In addition to that, each of the distribution of electric field e(1) and e2(z) is respectively preserved to a fixed distribution form corresponding to the conversion wave length when mode-conversion is proceeded with one conversion wave length.

The distribution of electric field e1(z) is utilized for converting the TM mode light into the TE mode light in the filter portion I and the distribution of electric field e2(z) is utilized for converting the TE mode light into the TM mode light in the filter portion II.

Further, in the embodiment the first voltage Vn applied to the finger-type electrodes 28 of each first mode converter 56 is controlled in order to mode-convert the TM mode light such that the first voltage Vn preserves a psuedo sine-wave form distribution which corresponds to a disposed arrangement of the finger-type electrodes 28.

In addition to that, the second voltage Wn applied to the finger-type electrodes 28 of each second mode converters 60 is controlled in order to mode-convert the TE mode light such that the second voltage Wn preserves a psuedo sine-wave form distribution which corresponds to a disposed arrangement of the finger-type electrodes 28.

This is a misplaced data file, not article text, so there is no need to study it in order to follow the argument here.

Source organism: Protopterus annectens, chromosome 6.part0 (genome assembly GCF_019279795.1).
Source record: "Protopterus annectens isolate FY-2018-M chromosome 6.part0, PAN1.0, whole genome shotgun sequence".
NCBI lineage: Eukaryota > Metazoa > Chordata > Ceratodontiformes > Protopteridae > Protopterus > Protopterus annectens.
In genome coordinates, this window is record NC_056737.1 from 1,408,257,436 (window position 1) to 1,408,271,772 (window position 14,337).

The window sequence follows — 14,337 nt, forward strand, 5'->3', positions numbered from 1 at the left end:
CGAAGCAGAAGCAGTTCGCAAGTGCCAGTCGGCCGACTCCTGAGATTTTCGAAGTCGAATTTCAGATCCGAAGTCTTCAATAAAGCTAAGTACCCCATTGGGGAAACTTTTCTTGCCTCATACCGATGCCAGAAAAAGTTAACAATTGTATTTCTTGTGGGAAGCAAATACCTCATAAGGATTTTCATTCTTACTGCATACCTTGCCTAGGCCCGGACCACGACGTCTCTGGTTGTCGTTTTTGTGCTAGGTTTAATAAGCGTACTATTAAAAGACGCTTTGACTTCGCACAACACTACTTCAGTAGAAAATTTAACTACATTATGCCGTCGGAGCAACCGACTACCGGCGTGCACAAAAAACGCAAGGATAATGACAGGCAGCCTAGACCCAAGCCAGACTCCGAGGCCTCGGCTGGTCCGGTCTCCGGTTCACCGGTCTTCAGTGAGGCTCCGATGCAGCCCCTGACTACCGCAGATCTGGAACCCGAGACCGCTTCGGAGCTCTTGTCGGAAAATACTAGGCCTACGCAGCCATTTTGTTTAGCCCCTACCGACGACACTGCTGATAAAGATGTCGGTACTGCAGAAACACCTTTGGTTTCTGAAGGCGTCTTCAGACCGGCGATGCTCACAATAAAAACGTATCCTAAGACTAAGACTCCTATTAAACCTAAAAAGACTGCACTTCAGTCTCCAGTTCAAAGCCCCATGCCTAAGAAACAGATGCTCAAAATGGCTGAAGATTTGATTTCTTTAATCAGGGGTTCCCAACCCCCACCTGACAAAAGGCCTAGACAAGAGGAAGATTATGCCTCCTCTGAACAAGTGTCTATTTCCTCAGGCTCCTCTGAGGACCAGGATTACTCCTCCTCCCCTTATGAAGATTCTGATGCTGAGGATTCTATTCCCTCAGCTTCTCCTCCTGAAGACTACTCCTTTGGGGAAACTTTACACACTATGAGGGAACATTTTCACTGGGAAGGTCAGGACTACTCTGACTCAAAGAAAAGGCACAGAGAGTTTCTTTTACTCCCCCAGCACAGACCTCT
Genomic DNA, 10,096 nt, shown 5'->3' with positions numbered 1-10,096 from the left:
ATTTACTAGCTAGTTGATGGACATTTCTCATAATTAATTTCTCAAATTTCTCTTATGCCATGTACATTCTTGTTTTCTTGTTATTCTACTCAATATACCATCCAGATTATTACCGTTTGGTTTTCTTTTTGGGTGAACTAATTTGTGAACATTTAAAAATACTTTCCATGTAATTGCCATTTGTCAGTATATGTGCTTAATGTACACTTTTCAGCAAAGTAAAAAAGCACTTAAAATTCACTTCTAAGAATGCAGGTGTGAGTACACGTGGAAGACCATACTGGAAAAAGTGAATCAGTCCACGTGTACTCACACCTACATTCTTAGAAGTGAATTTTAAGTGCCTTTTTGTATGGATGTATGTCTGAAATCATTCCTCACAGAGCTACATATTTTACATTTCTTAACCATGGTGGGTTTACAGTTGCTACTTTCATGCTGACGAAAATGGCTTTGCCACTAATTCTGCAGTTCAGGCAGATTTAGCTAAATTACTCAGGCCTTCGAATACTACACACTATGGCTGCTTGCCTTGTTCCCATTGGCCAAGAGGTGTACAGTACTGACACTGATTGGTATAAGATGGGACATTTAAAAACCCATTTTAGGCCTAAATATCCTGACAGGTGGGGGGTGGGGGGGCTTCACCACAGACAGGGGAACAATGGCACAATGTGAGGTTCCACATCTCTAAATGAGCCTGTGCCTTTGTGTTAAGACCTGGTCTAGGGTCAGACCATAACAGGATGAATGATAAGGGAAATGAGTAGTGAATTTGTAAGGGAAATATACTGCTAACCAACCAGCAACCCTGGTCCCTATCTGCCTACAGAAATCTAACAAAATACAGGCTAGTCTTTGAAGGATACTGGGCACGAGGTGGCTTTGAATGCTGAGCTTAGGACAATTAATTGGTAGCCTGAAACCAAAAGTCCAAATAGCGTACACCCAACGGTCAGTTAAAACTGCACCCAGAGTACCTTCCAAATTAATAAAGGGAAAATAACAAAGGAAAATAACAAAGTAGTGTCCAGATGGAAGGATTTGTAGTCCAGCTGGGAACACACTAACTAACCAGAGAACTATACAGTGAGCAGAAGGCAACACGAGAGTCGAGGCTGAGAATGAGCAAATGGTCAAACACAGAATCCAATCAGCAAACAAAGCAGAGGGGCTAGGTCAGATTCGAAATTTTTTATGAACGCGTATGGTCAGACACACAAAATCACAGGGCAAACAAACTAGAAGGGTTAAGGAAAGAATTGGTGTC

The distribution of electric field e1(z) and the first voltage Vn in the filter portion I and the distribution of electric field e2(z) and the second voltage Wn in the filter portion II are controlled in the same way as the embodiment according to the second invention.

The conversion wave length of the first mode-converter 56 in the filter portion I is given as λ.sub.01 .+-.Δλ.sub.T1 (λ.sub.01 is preserved constant but variable.) where Δλ.sub.T1 varies in response to the variation of the period Λ.sub.22 of the second voltage Wn.

FIG. 10 (A), (B) is an explanatory view of the embodiment according to the fourth invention, wherein FIG. 10 (A) is illustrated such that the horizontal axis represents an optical wave length λ mode-converted in the filter portion I and the vertical axis represents a conversion efficiency n, and FIG. 10 (B) is illustrated such that the horizontal axis represents an optical wave length λ mode-converted in the filter portion II and the vertical axis represents a conversion efficiency n.

When the first period Λ.sub.01 equals to the second period Λ.sub.02, that is, λ.sub.01 =Λ.sub.02, the optical wave length selected by the optical wave-length filter becomes λ.sub.0 .+-.Δλ.sub.T1 (=λ.sub.0 .+-.Δλ.sub.T.sub.2) notwithstanding the control of ΔλT.sub.1 and Δλ.sub.T2.

However, when the first period Λ.sub.01 differs from the second period Λ.sub.02, that is, λ.sub.01 ≠λ.sub.02, the optical wave length varies by controlling Δλ.sub.T1 and Δλ.sub.T2, as readily understood from FIG. 10.

When λ.sub.01 +Δλ.sub.T1 =λ.sub.02 +Δλ.sub.T2, then λ.sub.01-Δλ.sub.T1 ≠λ.sub.02 -Δλ.sub.T2, or when λ.sub.01 -Δλ.sub.T1 =λ.sub.02 -Δλ.sub.T2, then λ.sub.01 +Δλ.sub.T1 ≠λ.sub.0 +Δλ.sub.T2.